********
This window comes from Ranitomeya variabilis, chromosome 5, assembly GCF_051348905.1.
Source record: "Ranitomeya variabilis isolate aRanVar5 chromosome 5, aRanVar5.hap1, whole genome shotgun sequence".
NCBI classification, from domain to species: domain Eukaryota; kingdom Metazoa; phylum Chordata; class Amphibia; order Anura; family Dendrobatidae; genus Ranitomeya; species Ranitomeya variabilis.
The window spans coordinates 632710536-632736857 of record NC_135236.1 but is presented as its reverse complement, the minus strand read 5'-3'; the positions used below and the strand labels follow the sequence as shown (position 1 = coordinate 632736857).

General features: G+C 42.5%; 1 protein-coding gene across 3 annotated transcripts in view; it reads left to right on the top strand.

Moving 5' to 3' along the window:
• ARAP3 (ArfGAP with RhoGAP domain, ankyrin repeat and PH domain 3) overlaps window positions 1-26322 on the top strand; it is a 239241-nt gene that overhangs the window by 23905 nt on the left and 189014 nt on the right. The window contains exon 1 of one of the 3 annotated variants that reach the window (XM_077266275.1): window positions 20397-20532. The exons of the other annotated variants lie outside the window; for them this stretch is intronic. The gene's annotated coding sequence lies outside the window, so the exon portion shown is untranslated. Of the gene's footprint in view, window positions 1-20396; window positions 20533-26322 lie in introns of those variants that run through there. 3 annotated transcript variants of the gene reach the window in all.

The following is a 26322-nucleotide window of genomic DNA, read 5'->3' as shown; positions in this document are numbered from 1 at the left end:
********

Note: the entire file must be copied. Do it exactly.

This window comes from Ranitomeya variabilis, chromosome 5, assembly GCF_051348905.1.
Source record: "Ranitomeya variabilis isolate aRanVar5 chromosome 5, aRanVar5.hap1, whole genome shotgun sequence".
NCBI classification, from domain to species: domain Eukaryota; kingdom Metazoa; phylum Chordata; class Amphibia; order Anura; family Dendrobatidae; genus Ranitomeya; species Ranitomeya variabilis.
The window spans coordinates 632710536-632736857 of record NC_135236.1 but is presented as its reverse complement, the minus strand read 5'-3'; the positions used below and the strand labels follow the sequence as shown (position 1 = coordinate 632736857).

General features: G+C 42.5%; 1 protein-coding gene across 3 annotated transcripts in view; it reads left to right on the top strand.

Moving 5' to 3' along the window:
• ARAP3 (ArfGAP with RhoGAP domain, ankyrin repeat and PH domain 3) overlaps window positions 1-26322 on the top strand; it is a 239241-nt gene that overhangs the window by 23905 nt on the left and 189014 nt on the right. The window contains exon 1 of one of the 3 annotated variants that reach the window (XM_077266275.1): window positions 20397-20532. The exons of the other annotated variants lie outside the window; for them this stretch is intronic. The gene's annotated coding sequence lies outside the window, so the exon portion shown is untranslated. Of the gene's footprint in view, window positions 1-20396; window positions 20533-26322 lie in introns of those variants that run through there. 3 annotated transcript variants of the gene reach the window in all.

The following is a 26322-nucleotide window of genomic DNA, read 5'->3' as shown; positions in this document are numbered from 1 at the left end: